About five minutes south of Tizi-n-Tichka is the turnoff for the Glaoui Kasbah at Telouet. The road is paved but narrow, and winds from juniper-studded slopes down through a landscape of low eroding hills and the Assif-n-Tissent (Salt River). In spring, barley fields soften the effect, but for much of the year the scene is rather bleak.
Parking for the Kasbah is down a short dirt road across from the nearby auberge Chez Ahmed. Entry is free, but you should tip the parking attendant and the guardian of the gate. Inside, walking through dusty courtyards that rise to towering mud walls, you'll pass through a series of gates and big doors, many threatening to fall from their hinges. Different parts are open at different times, perhaps according to the whims of the guard. Most of the Kasbah looks ravished, as though most of the useful or interesting bits had been carried off when the Glaoui reign came to its abrupt end in 1956. This sense of decay is interrupted when you get upstairs:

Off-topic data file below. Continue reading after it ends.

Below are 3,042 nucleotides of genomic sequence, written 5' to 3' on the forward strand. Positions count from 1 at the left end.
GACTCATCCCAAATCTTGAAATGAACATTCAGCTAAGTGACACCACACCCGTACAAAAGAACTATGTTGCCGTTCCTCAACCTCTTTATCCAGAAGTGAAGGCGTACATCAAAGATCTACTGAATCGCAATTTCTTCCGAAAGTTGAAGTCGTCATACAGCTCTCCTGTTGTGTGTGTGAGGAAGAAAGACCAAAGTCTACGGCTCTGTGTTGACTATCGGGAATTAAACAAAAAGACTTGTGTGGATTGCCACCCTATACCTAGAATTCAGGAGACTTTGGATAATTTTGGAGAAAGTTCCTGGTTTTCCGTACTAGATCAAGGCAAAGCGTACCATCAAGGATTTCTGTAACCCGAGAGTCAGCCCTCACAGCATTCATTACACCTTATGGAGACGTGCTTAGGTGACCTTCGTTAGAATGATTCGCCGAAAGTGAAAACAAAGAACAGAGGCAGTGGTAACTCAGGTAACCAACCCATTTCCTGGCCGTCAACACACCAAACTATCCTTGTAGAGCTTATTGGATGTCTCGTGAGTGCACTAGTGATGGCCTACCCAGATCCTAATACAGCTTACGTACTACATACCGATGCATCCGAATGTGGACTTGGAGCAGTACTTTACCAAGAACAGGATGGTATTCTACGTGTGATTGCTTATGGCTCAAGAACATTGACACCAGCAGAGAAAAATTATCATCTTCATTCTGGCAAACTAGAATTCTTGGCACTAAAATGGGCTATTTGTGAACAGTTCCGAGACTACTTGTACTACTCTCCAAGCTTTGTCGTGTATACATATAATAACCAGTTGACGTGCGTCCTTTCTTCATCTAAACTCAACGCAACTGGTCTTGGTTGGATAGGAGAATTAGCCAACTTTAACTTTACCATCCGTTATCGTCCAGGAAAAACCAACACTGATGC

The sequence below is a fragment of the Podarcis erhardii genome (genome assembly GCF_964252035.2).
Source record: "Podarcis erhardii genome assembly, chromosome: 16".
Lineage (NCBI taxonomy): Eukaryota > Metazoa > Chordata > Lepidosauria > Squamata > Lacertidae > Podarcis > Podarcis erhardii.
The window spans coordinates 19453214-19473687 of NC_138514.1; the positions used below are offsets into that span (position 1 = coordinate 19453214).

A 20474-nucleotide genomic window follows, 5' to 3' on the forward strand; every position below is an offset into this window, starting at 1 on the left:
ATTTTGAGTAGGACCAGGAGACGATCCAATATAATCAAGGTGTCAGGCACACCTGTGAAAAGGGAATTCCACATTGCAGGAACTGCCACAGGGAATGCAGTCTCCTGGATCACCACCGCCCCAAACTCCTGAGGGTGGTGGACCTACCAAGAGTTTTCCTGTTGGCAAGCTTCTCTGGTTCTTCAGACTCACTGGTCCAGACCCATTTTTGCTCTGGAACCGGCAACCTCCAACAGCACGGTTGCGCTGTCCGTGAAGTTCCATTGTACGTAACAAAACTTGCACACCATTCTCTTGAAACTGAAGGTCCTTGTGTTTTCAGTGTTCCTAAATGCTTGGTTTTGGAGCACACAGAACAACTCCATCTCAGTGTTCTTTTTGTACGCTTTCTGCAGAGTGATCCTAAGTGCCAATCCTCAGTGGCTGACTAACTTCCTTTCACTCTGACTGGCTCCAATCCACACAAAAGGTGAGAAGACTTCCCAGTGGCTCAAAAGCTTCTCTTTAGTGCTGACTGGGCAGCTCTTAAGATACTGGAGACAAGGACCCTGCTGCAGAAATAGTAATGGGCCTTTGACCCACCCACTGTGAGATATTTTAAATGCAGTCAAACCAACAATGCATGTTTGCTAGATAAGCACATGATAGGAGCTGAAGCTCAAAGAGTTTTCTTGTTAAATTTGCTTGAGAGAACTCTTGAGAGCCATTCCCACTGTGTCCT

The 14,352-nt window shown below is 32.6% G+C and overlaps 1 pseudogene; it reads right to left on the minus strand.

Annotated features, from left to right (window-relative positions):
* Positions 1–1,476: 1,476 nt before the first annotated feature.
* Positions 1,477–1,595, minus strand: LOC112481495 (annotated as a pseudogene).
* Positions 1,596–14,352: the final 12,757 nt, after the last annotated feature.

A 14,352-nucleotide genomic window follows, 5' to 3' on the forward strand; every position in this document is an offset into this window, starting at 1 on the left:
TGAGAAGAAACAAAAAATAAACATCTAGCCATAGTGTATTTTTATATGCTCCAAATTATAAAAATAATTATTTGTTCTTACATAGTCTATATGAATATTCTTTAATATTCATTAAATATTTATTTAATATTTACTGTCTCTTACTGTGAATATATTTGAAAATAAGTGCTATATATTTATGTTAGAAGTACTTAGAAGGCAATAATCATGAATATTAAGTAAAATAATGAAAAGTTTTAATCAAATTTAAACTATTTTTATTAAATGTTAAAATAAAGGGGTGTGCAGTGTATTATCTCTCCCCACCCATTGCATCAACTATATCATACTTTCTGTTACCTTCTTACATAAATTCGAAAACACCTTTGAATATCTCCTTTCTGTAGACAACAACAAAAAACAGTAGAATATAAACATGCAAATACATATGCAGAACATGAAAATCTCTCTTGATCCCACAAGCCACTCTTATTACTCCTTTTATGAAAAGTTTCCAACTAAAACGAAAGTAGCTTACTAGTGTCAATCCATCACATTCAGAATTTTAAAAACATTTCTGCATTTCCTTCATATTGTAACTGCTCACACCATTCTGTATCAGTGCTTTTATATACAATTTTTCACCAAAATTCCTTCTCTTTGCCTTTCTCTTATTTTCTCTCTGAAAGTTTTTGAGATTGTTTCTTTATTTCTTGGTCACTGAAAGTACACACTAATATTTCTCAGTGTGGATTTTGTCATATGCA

here, from painted wood shutters and delicately carved plaster arabesques to exquisitely set tile and broad marble floors, you get a taste of the sumptuousness the Glaoui once enjoyed. Because it was built in the 20th century, ancient motifs are combined with kitschy contemporary elements, such as traditionally carved plaster shades for the electric lights. The roof has expansive views. There have been talks of restoring the entirety of the Kasbah to its former glory, but there have been no signs of restoration so far.